Information and communication technology and electricity consumption in transitional economies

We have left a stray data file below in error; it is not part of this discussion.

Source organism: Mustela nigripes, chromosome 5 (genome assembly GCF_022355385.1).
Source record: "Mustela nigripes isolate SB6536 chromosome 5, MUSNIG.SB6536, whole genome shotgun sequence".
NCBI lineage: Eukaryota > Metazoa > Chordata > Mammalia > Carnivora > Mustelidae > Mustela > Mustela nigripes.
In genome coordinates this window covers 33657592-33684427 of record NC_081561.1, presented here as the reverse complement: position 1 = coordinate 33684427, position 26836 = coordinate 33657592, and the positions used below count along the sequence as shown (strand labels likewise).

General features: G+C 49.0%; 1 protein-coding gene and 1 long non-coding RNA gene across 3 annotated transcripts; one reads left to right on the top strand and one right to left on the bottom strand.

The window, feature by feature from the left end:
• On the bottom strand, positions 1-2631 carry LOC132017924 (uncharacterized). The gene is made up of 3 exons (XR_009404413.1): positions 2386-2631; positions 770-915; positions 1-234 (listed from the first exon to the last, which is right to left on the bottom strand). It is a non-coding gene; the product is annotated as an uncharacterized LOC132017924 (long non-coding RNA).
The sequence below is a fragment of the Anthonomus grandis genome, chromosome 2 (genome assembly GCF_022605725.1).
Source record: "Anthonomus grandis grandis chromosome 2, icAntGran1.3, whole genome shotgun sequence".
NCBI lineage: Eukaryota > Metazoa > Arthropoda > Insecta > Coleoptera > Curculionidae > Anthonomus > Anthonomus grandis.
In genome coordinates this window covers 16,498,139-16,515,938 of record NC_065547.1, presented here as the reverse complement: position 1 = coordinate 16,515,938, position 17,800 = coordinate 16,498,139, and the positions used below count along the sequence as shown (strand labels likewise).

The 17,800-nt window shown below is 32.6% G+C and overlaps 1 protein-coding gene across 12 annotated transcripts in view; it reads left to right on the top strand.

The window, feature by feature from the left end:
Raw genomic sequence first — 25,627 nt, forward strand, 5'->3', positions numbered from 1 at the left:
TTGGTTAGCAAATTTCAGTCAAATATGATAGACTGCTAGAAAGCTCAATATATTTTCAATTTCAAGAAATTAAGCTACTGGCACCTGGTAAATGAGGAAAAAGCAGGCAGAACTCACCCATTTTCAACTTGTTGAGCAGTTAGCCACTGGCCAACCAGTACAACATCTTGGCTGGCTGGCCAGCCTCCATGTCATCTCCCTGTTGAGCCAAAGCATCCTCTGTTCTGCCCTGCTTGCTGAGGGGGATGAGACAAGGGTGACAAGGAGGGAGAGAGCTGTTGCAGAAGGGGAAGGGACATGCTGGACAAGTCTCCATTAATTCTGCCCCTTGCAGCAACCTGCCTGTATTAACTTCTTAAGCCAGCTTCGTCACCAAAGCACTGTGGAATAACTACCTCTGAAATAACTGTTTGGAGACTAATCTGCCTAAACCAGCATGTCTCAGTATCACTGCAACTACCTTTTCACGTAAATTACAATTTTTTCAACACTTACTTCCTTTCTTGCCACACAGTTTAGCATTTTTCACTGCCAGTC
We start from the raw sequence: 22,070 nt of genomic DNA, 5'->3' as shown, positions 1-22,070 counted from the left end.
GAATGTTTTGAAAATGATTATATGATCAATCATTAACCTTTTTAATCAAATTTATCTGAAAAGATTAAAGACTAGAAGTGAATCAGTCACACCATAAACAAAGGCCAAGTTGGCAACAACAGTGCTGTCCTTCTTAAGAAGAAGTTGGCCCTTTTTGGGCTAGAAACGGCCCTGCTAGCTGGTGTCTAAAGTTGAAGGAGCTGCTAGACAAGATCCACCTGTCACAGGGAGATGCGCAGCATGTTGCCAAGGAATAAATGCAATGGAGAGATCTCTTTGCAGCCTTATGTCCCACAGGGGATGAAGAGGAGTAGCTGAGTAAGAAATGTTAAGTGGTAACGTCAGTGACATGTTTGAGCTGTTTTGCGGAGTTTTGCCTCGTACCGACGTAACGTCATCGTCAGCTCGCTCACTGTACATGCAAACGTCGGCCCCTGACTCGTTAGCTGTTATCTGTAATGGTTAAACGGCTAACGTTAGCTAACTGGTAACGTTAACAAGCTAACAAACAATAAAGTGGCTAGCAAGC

The study investigated the impact of information and communication technology (ICT) on electricity consumption in transitional economies using panel data analysis methods (dynamic generalized methods of moments [GMM], pooled ordinary least squares, fixed effects, random effects) with annual secondary data ranging from 1995 to 2014. Majority of prior studies on the subject matter had not focused on the impact of ICT on electricity consumption but on energy consumption, which is a broader area. They also did not focus exclusively on transitional economies and they ignored both the dynamic characteristics of electricity consumption data and endogeneity issues. The study revealed that electricity consumption is positively and significantly influenced by its own lag, in line with theoretical literature (Nayan et al., 2013). However, the impact of ICT on electricity consumption was found to be mixed. For example, the influence of ICT on electricity consumption was found to be negative and non-significant under the dynamic GMM and pooled OLS. Fixed and random effects observed that ICT had a significant positive impact on electricity consumption in emerging markets. It is against this backdrop that the current study urges transitional economies to develop and implement policies that ensures that ICT gadgets being used reduces the quantity of electricity consumption. In other words, transitional economies should focus on developing or importing energy efficient ICT gadgets in order to meet the required energy saving threshold levels. Future studies should investigate channels through which ICT influences electricity consumption, in line with Shahbaz et al. (2014) whose study noted that the relationship between ICT and electricity consumption is non-linear.
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